When it comes to our inner consciousness, we can be our biggest fan and our biggest critic all at once. At times, our inner critic can actually be helpful and keep us motivated toward goals – like when this critic reminds us that what we’re about to eat isn’t healthy or what we’re about to do may not be wise. However, this little voice can often be more harmful than helpful, particularly when it gets into the realm of excessive negativity. This is known as negative self-talk, and it can really bring us down.
Negative self-talk is something that most of us experience from time to time, and it comes in many forms. It also creates significant stress, not only to us but to those around us if we’re not careful. Here’s what you need to know about negative self-talk and its effects on your body, your mind, your life, and your loved ones.
What is Negative Self Talk?
Negative self talk is essentially your internal dialogue in response to an external stimulus. Think you don’t talk to yourself? THINK AGAIN! Negative self-talk can take many forms. It can sound grounded (“I’m not good at this, so I should avoid attempting it for my own personal safety,” for example) or it can sound downright mean (“I can never do anything right!”). It may take on the feel of being a realistic appraisal of a situation (“I just got a “C” on this test. I guess I’m not good at math.”), only to devolve into a fear-based fantasy (I’ll probably fail this class and never be able to go to a good college.”).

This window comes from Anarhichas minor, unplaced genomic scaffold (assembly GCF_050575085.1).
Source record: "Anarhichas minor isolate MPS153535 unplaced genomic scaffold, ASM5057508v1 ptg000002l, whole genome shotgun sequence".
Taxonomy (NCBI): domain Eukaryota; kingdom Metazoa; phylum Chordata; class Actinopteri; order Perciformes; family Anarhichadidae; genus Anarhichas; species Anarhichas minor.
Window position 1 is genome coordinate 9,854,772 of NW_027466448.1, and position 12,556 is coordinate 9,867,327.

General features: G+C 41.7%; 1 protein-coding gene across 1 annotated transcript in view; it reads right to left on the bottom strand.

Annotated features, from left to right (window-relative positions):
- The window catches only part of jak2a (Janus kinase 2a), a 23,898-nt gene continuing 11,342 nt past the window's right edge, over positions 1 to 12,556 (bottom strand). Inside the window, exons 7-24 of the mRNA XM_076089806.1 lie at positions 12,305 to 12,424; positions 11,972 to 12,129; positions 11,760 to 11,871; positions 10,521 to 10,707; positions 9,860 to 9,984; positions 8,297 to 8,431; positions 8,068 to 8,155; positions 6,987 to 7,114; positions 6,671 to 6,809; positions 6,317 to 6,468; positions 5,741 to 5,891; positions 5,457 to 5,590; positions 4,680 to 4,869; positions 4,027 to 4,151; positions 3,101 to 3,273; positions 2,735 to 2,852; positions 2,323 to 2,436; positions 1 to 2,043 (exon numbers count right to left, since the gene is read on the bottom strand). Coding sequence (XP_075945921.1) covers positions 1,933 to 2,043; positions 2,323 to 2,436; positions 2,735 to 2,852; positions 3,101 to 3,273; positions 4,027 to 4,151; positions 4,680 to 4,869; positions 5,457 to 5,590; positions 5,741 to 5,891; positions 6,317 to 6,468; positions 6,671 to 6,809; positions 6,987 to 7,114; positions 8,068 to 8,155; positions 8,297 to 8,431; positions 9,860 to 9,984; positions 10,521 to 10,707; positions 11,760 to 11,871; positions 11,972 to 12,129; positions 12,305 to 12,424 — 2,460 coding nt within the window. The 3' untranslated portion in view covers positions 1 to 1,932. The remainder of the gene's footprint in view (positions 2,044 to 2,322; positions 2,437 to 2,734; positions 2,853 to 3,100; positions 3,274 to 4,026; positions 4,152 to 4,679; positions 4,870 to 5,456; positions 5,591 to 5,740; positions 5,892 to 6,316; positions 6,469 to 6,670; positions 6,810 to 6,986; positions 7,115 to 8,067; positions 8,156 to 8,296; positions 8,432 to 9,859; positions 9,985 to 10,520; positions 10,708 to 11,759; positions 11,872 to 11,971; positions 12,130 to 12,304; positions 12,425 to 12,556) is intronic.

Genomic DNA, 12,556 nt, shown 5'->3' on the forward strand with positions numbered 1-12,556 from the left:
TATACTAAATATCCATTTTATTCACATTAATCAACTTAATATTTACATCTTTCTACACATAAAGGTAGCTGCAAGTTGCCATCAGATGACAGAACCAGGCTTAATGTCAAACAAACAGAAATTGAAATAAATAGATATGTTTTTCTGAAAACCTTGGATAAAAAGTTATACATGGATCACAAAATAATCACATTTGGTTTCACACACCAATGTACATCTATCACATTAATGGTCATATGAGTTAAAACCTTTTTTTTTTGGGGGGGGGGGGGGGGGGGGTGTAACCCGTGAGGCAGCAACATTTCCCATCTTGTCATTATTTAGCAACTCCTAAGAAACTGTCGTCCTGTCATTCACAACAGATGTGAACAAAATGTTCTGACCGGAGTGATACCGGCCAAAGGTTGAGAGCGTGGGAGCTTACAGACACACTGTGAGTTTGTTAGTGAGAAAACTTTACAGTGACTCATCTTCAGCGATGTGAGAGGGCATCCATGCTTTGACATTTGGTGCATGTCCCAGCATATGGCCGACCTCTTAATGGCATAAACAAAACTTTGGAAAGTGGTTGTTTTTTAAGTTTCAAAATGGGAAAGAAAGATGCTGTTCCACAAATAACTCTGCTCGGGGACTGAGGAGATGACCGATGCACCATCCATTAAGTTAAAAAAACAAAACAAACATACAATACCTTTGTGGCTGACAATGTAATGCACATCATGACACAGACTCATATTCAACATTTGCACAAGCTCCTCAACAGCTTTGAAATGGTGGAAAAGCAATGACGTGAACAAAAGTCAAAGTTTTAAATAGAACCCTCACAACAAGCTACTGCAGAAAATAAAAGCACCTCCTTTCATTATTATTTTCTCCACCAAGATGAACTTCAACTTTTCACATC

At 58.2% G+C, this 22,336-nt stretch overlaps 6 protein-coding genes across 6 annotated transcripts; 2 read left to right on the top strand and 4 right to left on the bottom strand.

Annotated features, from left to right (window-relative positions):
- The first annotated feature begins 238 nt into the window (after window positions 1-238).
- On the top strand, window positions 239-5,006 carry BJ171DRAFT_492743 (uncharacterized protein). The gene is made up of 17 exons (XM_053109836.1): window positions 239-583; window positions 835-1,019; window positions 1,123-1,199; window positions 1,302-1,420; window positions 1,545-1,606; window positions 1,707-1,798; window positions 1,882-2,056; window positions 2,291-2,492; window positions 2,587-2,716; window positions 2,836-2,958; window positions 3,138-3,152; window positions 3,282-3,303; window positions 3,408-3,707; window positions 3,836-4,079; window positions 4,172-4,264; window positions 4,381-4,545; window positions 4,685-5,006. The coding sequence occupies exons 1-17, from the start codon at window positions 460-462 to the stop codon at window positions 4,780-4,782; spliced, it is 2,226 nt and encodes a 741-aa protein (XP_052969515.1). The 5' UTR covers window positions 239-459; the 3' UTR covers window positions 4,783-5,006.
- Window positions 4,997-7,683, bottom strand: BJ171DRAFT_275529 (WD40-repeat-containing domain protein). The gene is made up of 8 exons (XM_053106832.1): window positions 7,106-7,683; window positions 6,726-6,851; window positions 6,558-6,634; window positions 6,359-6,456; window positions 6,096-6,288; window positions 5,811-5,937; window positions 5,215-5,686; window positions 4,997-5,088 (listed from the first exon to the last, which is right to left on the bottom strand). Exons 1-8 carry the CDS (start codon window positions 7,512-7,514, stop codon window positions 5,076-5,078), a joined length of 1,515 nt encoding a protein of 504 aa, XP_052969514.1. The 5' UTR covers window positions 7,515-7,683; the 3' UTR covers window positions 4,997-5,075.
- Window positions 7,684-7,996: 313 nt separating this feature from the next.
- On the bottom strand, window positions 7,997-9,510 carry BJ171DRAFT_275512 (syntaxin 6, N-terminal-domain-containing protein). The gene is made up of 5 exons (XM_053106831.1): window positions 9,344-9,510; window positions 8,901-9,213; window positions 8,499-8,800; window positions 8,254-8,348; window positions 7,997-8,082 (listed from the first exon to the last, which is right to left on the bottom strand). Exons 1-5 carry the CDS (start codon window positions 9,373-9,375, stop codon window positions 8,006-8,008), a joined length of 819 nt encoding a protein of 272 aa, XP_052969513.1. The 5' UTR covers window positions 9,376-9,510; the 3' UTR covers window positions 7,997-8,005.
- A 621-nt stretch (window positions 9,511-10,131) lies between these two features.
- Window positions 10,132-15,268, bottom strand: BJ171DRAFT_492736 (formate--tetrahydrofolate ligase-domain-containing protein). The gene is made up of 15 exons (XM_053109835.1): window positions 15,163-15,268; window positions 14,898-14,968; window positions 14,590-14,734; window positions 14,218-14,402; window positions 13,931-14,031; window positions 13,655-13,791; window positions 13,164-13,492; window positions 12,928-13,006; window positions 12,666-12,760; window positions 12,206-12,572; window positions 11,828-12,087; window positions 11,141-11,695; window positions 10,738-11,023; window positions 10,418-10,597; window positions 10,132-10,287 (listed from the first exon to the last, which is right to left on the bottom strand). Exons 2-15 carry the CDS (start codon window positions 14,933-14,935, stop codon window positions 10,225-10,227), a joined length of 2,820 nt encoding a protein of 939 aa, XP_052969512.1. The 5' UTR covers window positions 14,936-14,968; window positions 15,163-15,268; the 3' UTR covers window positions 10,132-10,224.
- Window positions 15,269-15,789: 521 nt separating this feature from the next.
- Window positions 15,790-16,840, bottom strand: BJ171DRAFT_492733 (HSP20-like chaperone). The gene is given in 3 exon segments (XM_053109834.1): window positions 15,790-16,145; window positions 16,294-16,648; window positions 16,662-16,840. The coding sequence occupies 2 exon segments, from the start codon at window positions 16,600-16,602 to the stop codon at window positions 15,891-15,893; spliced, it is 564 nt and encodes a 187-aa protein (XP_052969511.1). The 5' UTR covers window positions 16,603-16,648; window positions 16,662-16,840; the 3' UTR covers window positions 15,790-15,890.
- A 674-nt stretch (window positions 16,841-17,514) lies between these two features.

Your inner critic may sound a lot like a critical parent or friend from your past. It can also follow the path of typical cognitive distortions: catastrophizing, blaming, and the like. Basically, negative self-talk in any inner dialogue you have with yourself that may be limiting your ability to believe in yourself and your own abilities, and reach your potential. It is any thought that diminishes you and your ability to make positive changes in your life or your confidence in your ability to do so. Because of this, negative se;f-talk can not only be stressful, but it can really stunt your success.
The Toll of Negative Self-Talk
Negative self-talk can affect us in some pretty damaging ways. Studies have linked negative self-talk with higher levels of stress and lower levels of self-esteem. This can lead to decreased motivation as well as greater feelings of helplessness. This type of critical inner dialogue has been linked to depression, so it’s definitely something to fix.
Those who find themselves frequently engaging in negative self-talk tend to be more stressed. This is in large part due to the fact that their reality is altered to create an experience where they don;t have the ability to reach the goals they’ve set for themselves. This is both due to a lowered ability to see opportunities around them as well as a decreased tendency to capitalize on these opportunities. This means that the heightened perception of stress is due both to mere perception and the changes in behavior that come from them. The following are more negative consequences of negative self-talk.